An irruption was made by O'More and the sons of Cahir O'Conor into the county of Kildare, and burned and plundered the greater part of the territory of the Eustaces. They remained in that country until the Lord Justice overtook them. These Irish were defeated on this occasion, with the loss of two hundred foot soldiers.


O'Melaghlin (Con, the son of Art) and his kinsmen were defeated by Niall, the son of Felim O'Melaghlin, and the people of the Baron of Delvin, at Faithche-Chiarain, where there were slain O'Melaghlin (Con) and Cormac, his brother, Tanist of Clann-Colman, and a score or two along with them.


O'Conor (Brian) and O'More (Gilla-Patrick), having been abandoned by the Irish, went over to the English, to make submission to them upon their own terms, under the protection of an English gentleman, i.e. the Lieutenant. This, however, was a bad protection.



Cucogry, the son of Edmond Mac Coghlan, head of his own branch of that family, was treacherously slain by Melaghlin O'Melaghlin and Murrough, the son of Turlough.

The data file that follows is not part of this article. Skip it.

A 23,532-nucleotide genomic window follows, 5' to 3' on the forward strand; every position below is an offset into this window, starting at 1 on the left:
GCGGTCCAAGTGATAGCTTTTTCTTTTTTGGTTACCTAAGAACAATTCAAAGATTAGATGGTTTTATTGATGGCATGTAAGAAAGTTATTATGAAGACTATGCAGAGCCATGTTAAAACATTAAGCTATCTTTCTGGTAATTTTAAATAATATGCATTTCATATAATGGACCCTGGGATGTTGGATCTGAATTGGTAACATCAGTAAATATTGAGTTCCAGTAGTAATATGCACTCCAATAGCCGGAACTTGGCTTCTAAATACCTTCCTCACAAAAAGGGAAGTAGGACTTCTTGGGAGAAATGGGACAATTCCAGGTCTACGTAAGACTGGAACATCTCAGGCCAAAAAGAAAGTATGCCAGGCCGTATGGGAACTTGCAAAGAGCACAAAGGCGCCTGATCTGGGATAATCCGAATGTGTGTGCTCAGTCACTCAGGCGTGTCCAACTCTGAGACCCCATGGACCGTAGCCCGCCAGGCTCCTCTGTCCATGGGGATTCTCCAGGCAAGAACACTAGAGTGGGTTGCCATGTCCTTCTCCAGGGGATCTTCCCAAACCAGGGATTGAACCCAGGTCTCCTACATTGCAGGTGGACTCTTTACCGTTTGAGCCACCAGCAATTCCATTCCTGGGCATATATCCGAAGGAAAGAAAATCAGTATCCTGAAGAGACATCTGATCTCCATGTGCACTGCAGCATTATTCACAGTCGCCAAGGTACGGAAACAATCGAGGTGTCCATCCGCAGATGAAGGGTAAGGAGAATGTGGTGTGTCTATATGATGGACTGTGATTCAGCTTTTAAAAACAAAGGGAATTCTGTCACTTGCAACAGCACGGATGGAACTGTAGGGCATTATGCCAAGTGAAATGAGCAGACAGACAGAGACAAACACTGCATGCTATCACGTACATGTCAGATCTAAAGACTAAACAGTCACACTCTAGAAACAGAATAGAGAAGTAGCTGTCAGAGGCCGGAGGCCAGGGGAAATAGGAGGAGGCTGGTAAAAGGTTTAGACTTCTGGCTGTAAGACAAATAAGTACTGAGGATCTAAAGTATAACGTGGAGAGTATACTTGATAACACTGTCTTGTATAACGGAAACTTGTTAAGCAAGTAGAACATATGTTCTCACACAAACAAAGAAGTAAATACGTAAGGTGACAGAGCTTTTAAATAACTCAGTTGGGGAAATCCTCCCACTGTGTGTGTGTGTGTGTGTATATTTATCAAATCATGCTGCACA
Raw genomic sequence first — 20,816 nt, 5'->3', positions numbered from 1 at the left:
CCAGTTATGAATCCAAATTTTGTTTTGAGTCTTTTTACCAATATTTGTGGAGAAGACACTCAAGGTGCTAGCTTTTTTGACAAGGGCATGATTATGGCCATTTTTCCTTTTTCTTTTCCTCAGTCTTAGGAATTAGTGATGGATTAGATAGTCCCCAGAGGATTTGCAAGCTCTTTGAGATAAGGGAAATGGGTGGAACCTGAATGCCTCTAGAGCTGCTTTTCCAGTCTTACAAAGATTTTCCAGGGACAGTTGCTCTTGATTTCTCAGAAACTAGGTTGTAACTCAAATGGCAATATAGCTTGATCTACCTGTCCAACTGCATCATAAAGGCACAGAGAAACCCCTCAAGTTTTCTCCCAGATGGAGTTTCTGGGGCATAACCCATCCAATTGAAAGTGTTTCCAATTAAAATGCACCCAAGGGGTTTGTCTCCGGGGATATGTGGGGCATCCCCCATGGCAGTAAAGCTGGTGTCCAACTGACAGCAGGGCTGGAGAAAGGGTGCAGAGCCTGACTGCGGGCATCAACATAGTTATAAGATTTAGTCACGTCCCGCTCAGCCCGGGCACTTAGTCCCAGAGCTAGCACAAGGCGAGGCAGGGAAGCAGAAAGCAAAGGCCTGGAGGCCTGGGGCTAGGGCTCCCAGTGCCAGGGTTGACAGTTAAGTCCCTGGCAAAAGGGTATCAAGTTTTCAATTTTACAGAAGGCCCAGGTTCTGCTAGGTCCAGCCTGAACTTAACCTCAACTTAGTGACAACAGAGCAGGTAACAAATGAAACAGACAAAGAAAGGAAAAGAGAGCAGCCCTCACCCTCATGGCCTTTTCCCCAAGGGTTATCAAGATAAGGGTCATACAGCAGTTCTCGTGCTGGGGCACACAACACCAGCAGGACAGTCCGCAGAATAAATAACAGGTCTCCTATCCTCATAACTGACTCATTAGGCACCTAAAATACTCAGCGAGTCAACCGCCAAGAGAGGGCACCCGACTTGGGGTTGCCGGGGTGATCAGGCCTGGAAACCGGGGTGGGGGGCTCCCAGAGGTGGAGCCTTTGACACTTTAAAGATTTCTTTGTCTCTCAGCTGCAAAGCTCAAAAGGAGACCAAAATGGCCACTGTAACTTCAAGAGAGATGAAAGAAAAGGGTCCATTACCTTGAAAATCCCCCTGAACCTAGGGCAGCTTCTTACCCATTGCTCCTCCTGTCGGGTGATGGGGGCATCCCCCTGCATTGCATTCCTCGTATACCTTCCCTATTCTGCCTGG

Mac Murrough (Murtough, the son of Art Boy) died.

Annal M1548


THE AGE OF CHRIST, 1548. The Age of Christ, one thousand five hundred forty-eight.


A great defeat was given by O'Donnell (Manus) to his own son, Calvagh, and O'Kane (Manus, the son of Donough), at Srath-bo-Fiaich, where O'Kane himself and numbers of others were slain, on the 7th of the month of February.


Mary, the daughter of Mac Conmidhe Mac Namee, died on the 4th of April.



O'Conor and O'More went to England with the Lieutenant Francis Bryan, at the King's mercy. The King, however, gave their patrimonial inheritances, namely, Leix and Offaly, to the Lieutenant and his kinsman, who built two large courts mansions in these territories, namely, the Campa, in Leix, and Daingean, in Offaly; and they proceeded to let these lands at rents to the English and Irish, as if they were their own lawful patrimonial inheritances, after having banished and expelled their own rightful, original inheritors, O'Conor and O'More, from thence, with all their adherents and descendants.